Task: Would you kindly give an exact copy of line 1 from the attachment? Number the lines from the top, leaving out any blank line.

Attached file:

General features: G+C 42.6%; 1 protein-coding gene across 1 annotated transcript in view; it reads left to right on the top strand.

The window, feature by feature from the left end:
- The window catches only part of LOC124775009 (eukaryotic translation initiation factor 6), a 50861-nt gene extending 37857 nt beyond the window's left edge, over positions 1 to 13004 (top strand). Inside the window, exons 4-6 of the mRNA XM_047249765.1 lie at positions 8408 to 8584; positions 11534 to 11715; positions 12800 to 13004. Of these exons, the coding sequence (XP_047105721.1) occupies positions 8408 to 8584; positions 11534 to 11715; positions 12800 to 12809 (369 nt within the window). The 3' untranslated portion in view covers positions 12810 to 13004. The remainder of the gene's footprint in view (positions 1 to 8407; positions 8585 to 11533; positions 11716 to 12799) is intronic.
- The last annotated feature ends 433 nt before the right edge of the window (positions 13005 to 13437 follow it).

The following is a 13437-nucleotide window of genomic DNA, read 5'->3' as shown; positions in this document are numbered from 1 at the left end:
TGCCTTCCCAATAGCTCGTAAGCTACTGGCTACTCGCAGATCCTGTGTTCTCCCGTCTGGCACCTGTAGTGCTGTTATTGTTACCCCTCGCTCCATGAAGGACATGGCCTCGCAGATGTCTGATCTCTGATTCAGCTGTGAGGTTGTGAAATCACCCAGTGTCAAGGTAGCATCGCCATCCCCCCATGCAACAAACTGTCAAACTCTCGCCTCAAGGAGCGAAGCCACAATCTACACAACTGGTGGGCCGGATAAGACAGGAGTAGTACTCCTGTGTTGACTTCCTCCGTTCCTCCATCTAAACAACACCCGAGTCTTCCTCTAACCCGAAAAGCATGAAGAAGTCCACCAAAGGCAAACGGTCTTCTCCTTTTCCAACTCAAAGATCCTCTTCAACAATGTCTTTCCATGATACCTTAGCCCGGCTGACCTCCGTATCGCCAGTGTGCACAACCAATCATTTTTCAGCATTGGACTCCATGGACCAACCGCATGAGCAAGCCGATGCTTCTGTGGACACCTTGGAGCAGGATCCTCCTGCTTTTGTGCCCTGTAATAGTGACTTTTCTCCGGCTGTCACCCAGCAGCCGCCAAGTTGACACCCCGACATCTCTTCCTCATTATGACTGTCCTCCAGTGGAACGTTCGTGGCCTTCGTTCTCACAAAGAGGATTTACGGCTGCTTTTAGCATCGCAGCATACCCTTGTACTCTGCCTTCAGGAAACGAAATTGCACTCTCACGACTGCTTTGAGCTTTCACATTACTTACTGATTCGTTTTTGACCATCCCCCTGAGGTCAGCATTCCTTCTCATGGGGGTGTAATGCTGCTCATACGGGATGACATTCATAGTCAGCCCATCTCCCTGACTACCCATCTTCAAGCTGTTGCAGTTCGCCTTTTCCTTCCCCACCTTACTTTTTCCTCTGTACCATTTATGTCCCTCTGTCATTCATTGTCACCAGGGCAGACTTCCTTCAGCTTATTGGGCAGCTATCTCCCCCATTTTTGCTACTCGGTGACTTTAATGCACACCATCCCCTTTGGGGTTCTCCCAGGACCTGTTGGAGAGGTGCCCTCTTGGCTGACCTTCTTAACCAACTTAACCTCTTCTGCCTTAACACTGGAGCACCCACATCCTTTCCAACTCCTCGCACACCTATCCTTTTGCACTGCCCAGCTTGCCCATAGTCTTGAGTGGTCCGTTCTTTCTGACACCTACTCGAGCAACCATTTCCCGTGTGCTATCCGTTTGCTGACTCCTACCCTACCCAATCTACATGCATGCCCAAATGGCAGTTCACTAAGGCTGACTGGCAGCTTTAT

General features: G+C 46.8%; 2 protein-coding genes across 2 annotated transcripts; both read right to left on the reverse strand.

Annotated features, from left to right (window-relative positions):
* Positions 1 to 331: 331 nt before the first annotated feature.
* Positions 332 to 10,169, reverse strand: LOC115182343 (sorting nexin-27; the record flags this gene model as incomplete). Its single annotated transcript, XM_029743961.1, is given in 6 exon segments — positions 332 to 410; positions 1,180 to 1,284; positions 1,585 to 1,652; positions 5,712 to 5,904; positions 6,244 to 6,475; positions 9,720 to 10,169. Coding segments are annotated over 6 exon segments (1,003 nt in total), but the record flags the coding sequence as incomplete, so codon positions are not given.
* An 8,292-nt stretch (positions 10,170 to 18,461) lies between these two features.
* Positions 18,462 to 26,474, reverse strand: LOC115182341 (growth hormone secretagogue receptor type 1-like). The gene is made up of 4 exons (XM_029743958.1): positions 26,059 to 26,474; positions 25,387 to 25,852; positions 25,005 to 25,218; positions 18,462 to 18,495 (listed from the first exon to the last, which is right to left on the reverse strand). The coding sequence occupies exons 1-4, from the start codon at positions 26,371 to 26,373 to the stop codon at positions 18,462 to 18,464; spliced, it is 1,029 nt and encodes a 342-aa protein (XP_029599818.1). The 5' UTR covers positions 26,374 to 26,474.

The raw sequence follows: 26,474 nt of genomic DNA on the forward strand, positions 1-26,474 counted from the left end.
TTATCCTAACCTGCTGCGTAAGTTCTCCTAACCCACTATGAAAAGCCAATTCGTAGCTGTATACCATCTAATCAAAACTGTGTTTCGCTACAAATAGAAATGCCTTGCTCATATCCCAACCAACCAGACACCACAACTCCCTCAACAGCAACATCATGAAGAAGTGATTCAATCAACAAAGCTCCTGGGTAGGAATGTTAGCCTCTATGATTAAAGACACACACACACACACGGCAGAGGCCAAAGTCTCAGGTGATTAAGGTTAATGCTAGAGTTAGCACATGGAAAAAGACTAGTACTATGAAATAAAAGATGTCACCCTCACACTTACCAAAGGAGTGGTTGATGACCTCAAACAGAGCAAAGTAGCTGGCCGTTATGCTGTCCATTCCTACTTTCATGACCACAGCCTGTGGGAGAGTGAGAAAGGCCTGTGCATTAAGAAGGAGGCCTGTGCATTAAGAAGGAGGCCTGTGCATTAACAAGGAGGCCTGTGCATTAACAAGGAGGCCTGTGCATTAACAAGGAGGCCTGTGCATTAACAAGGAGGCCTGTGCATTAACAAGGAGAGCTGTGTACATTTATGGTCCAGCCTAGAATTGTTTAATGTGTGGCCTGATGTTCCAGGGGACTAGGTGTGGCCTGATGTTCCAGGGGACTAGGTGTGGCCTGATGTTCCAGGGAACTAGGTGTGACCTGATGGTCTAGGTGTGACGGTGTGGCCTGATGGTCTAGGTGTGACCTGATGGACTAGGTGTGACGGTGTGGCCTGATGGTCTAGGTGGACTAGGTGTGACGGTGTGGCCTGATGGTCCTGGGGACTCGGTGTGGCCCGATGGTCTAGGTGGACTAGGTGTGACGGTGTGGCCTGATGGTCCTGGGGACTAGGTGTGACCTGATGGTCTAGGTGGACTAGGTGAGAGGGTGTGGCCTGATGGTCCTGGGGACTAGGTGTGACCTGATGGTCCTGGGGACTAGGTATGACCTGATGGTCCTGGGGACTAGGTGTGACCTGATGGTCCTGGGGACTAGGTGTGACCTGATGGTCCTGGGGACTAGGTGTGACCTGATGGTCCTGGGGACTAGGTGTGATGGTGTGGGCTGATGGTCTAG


General features: G+C 42.6%; 1 protein-coding gene across 1 annotated transcript in view; it reads left to right on the top strand.